Reviving a Mall

A smaller mall that we visit occasionally was in the doldrums. Only a fraction of its shop lots was tenanted and the tenanted ones were drab and dreary, contributing inevitably to low foot traffic. Remarkably, over the span of a couple of years, the owners managed to revive the mall. From our observations, this was achieved through a three step process: 1) food court 2) retail mix and 3) ambience, in that order. More details below, the above image is for illustration only.

The Food Court
  • In an inspired move, the mall managed to recruit cottage artisans to provide home-styled food.
  • These new stalls are run mainly by womenfolk and their family members.
  • By contrast, malls would usually define tenancies by rental and lease.
  • The pressure of both attracts businesses but not necessarily artisans.
  • The difference between artisanal food and commercial food is substantial.
  • The food court, which before had 'more flies than customers', is well patronized nowadays.
  • A triple win for artisans, good food and the mall.

Retail Mix & Ambience
  • Another notable step the mall made was to sign up Mr DIY, a chain which seems to thrive even at the sleepiest retail spaces.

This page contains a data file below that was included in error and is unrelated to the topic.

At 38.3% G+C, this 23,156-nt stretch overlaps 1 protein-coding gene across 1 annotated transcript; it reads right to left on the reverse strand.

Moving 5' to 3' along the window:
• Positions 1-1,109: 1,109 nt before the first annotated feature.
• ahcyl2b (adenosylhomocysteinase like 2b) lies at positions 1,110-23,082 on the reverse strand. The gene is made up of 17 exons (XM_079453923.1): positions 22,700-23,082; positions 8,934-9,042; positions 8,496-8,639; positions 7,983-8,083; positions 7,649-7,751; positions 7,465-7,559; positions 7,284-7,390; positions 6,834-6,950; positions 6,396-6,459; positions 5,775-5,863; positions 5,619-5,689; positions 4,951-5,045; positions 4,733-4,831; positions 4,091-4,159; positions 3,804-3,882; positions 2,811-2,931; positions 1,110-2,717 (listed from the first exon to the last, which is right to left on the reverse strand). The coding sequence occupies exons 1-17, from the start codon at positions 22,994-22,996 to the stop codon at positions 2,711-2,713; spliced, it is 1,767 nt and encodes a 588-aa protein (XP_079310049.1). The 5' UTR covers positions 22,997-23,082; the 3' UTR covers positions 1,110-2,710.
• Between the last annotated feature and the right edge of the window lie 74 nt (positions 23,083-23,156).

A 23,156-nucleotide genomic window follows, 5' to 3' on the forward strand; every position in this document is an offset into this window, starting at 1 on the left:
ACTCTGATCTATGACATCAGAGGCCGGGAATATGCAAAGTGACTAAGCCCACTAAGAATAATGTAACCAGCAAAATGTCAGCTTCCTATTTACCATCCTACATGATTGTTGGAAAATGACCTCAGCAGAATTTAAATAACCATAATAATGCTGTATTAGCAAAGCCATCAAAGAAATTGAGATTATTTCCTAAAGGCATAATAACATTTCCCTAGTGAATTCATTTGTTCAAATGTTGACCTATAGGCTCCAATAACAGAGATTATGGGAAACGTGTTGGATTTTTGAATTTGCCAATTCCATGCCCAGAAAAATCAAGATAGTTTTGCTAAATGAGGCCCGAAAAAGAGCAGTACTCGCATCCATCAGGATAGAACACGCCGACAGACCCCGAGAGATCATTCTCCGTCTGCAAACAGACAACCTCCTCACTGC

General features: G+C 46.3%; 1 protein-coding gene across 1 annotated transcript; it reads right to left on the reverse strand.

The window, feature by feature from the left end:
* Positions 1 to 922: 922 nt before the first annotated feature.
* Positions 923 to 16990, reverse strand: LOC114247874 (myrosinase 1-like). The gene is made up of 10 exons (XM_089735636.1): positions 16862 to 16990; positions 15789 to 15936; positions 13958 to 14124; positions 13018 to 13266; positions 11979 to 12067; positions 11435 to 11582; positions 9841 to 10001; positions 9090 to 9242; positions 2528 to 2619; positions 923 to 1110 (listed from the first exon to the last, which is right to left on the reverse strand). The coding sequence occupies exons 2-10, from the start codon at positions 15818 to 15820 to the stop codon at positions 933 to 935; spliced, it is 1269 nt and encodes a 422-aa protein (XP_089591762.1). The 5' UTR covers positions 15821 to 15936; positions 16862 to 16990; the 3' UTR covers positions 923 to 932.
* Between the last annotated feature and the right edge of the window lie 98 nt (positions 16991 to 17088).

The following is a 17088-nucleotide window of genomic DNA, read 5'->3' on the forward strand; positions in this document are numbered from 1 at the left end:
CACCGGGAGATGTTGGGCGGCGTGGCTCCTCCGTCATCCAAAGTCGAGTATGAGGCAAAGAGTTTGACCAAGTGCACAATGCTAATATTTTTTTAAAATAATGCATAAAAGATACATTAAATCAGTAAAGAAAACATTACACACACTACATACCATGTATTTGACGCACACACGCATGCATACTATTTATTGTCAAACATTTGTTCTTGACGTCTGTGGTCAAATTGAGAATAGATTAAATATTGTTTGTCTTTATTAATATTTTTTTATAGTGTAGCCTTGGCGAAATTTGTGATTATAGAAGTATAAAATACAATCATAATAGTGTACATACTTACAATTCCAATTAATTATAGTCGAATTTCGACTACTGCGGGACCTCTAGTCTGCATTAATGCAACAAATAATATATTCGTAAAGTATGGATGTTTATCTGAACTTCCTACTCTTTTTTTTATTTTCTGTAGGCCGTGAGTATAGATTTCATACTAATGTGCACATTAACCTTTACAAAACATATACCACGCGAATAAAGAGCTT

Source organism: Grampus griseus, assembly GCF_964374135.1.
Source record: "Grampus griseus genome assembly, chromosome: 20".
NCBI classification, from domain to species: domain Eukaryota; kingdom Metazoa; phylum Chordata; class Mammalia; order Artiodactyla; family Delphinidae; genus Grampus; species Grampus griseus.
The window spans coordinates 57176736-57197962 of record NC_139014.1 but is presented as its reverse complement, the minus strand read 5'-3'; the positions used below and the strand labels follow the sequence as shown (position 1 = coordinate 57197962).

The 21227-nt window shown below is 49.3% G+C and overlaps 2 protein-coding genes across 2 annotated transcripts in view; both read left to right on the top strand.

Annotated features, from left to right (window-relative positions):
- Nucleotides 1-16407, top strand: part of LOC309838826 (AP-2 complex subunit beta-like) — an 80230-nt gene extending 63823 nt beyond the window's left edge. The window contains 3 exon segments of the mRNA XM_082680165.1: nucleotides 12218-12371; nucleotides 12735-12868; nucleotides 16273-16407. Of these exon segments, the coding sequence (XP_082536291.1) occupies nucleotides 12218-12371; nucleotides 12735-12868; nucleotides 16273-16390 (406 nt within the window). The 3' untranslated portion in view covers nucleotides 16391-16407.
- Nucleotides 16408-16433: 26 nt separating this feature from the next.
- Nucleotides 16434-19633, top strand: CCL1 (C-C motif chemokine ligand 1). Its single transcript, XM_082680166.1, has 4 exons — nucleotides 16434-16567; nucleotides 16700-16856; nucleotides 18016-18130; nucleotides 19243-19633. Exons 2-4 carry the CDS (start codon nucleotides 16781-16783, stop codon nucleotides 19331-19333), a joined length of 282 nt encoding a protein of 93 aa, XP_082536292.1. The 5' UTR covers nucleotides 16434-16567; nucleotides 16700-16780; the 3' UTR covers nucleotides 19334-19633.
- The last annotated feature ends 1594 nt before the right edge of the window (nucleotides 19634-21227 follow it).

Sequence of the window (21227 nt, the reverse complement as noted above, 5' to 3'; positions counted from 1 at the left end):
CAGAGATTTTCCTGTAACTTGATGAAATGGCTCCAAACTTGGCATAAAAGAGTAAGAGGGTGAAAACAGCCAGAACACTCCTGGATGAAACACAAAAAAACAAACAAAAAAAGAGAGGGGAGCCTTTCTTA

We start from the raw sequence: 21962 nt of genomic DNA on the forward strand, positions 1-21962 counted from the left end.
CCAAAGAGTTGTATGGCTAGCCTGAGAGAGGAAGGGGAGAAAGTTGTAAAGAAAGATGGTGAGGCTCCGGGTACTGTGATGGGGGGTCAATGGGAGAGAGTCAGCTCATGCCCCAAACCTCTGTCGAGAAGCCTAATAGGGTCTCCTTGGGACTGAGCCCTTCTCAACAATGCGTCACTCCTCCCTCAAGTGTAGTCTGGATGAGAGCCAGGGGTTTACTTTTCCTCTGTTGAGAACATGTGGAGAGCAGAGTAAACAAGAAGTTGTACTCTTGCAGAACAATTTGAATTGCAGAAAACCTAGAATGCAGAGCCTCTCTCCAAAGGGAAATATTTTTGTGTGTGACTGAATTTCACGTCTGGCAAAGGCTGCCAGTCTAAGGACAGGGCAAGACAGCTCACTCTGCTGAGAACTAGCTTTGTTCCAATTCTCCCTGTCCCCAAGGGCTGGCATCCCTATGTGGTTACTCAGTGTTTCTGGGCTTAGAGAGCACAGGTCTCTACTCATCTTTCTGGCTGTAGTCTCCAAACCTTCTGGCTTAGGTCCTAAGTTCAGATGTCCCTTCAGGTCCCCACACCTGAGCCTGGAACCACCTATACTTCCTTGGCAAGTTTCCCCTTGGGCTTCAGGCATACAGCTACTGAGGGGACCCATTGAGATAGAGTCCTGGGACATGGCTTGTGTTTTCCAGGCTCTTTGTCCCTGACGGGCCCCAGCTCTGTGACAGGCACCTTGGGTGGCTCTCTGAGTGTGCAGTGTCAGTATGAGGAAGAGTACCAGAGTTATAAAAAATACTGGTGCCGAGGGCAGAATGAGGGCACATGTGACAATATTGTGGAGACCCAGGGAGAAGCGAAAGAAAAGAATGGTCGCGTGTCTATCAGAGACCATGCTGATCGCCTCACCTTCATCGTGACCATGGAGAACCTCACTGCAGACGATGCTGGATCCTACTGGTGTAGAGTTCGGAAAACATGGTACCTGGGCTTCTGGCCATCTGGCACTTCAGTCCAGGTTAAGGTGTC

• Side note: In the DIY space, beyond Mr DIY, Daiso and Ace Hardware, there are a number of comparable players in terms of range and pricing, including two from Borneo: SuperSave and Ninso.
  • For the retail mix, unlike the artisanal thrust for the food court, the mall largely replaced unbranded retailers with branded ones.
  • Concurrently, the mall upgraded its UX: better air, temperature and olfactory conditioning, softer lighting, and a more upmarket interior design.

Footnote: What is 'Artisanal Food'?
  • In the context of this post, it refers to food that is more like home cooking:
  • Traditional dishes and recipes.
  • Menu that changes often, or no fixed menu.
  • Less, infrequent or no deep fried items.
  • More finesse and care with cooking (less pressured by commercial matters).
  • More use of fresh ingredients and less use of canned or packaged sauces etc.